This local woman dropped 243 pounds. But she said real beauty didn’t come until her life crumbled.

Based on what she's done in this life, Kelley Gunter guesses she probably barked and walked on all fours in the last one.

"I must have been a dog in a past life because I am so loyal," the Troy resident joked during our meeting at Ghostlight Coffee in Dayton's South Park neighborhood.

In flawless makeup and straightened hair, Kelley sat across from me with a big mug of hot chocolate.

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She’d later email me the hot chocolate recipe her spunky grandmother used to make.

Striking at 5-feet, 9-inches tall, Kelley and her visual beauty are hard to miss.

But her face and body were frequent topics of conversation when she weighed 391 pounds, too.

“People would constantly say to me, ‘Kelley, it is a shame; you have such a pretty face’,” Kelley said. “My entire existence was a shame because I was packed into a body that was unacceptable (to them). People think that is a compliment, but it is so not a compliment.”


Kelley outlines the emotional journey that took her through bariatric surgery, loose skin removal, losing almost everything, and finally recognizing true beauty in her new self-published book, “You Have Such a Pretty Face.”

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The paperback book is $16.99 and available for purchase on kelleygunter.comAmazon and other online booksellers.

Even after her weight loss surgery 16 years ago and losing and keeping off 243 pounds, Kelley said she felt like true happiness eluded her.

“I always looked to feel pretty for someone else,” she told me. “My whole life I was fighting for people who didn’t have a voice. I didn’t realize in all of it, I was losing my own voice because I couldn’t fight for myself.”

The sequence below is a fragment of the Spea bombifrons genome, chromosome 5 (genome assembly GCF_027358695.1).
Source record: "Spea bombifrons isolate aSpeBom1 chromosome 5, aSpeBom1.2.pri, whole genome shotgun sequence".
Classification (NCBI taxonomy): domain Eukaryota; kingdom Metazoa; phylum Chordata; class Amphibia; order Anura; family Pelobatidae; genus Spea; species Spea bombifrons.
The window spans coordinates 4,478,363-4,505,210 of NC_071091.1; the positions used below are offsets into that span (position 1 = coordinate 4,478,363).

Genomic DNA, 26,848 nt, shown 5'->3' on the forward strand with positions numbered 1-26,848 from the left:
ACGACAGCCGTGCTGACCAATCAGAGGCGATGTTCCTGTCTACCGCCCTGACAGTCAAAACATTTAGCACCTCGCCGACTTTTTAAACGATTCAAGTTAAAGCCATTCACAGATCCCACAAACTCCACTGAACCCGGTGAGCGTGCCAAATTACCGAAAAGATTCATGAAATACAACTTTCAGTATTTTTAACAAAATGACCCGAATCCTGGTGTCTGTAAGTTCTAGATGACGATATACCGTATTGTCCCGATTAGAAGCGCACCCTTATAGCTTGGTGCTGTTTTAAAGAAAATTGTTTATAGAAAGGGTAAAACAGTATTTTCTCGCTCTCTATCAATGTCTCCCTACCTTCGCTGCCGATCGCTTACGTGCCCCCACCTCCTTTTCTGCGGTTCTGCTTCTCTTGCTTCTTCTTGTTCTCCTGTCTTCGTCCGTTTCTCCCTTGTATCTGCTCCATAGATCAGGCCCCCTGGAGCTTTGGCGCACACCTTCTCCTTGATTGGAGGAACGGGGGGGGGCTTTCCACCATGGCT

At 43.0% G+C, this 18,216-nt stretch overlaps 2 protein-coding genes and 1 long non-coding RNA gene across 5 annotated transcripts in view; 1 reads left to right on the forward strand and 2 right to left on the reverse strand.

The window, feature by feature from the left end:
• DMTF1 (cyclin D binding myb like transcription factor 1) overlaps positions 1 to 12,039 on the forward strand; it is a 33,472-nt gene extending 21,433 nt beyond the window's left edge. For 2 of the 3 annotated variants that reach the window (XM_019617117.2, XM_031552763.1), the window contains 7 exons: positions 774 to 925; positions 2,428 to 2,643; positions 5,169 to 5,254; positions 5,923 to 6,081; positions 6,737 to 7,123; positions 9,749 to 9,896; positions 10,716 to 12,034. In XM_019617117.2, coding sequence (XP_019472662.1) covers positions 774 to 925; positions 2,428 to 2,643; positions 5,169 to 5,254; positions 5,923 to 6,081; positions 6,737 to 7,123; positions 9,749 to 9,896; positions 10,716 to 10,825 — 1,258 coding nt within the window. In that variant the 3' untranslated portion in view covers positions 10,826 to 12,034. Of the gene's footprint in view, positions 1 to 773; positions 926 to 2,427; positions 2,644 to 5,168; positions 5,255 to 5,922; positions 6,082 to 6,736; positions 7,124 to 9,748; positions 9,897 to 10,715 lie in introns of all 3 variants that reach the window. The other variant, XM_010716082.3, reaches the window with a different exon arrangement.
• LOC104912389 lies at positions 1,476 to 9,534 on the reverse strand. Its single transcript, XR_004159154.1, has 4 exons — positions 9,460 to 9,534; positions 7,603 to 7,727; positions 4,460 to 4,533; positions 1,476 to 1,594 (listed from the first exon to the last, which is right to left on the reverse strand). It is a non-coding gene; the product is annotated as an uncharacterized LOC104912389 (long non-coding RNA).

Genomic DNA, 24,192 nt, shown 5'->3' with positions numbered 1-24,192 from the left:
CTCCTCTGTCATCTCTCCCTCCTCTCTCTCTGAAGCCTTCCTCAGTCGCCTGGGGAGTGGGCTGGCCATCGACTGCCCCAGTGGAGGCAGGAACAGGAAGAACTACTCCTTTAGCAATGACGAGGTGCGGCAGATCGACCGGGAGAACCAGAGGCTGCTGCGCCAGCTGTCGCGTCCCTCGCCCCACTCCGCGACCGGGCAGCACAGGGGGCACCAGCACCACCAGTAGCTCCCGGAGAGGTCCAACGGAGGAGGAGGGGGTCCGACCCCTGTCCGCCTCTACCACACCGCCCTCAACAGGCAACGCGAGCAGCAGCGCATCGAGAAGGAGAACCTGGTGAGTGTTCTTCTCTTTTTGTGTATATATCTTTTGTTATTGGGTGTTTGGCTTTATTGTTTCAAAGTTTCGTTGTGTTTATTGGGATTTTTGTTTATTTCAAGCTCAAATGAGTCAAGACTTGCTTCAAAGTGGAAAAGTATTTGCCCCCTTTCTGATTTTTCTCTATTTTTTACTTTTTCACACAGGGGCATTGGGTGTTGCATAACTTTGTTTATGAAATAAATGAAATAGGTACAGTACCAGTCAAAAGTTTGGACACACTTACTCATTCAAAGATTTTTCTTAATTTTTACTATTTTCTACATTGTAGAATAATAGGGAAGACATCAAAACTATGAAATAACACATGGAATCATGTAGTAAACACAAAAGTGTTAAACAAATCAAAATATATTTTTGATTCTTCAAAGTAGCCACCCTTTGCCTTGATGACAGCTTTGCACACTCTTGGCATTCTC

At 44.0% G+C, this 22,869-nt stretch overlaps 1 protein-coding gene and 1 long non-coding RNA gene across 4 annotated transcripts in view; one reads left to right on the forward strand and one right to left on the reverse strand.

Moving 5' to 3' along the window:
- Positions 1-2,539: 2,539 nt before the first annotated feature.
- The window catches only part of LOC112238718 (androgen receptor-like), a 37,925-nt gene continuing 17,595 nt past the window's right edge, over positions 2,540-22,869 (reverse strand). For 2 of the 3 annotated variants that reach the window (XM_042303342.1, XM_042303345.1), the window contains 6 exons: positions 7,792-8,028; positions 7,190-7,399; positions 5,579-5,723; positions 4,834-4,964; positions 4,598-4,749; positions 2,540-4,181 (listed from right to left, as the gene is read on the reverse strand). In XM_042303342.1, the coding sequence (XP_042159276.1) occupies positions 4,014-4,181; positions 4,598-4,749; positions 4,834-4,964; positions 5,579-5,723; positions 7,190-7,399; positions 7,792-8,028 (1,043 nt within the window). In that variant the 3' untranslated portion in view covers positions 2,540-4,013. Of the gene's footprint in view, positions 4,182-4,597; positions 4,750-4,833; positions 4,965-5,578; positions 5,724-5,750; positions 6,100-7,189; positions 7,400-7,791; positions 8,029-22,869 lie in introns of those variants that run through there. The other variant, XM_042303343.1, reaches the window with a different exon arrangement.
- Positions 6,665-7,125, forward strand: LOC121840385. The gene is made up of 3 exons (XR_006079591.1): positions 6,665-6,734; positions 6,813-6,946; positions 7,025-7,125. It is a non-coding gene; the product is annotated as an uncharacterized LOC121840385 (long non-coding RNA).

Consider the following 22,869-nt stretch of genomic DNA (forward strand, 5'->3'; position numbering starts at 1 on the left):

It took a fast crash and a hard fall for her to achieve that self-awareness.


Kelley, a Pleasant Hill native, said she was an achiever even before her days as a cheerleader and member of the Newton High School homecoming court.

Kelley, a prom princess, continued achieving in college.

She earned a bachelor’s degree in sociology from Wright State University and a master’s in clinical, counseling and applied psychology from the University of Dayton.

She founded and led Isaiah's Place, a Christian-based foster care agency launched in 2003 and based at 1100 Wayne St. in Troy.

She lived in a four bedroom house last valued at $340,600 by the Miami County Auditor’s Office.

Though called “Tree Truck Legs” and “Richter” in high school by bullies who said she shook the Earth when she jumped, Kelley said she actually started packing on the weight during her college days.

Miserable and labeled morbidly obese, she had weight loss surgery in August 2002 at age 37.

Life wasn’t a fairy tale.

After the skin surgeries that removed 11 pounds of skin from her stomach alone, Kelley said she continued to hide and suppress truth about her traumatic childhood. Self-destruction was always around the corner.

In November of 2016, Kelley was forced to resign from Isaiah's Place on the heels of a public scandal involving what authorities said was more than $100,000 in missing funds. Her nice big house is now in foreclosure, according to Miami County court records.

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Kelley and her 22-year-old son, Alec, now live with their three rottweilers in a two-bedroom home she had once rented out.

“I lost everything and everyone except my son,” she told me.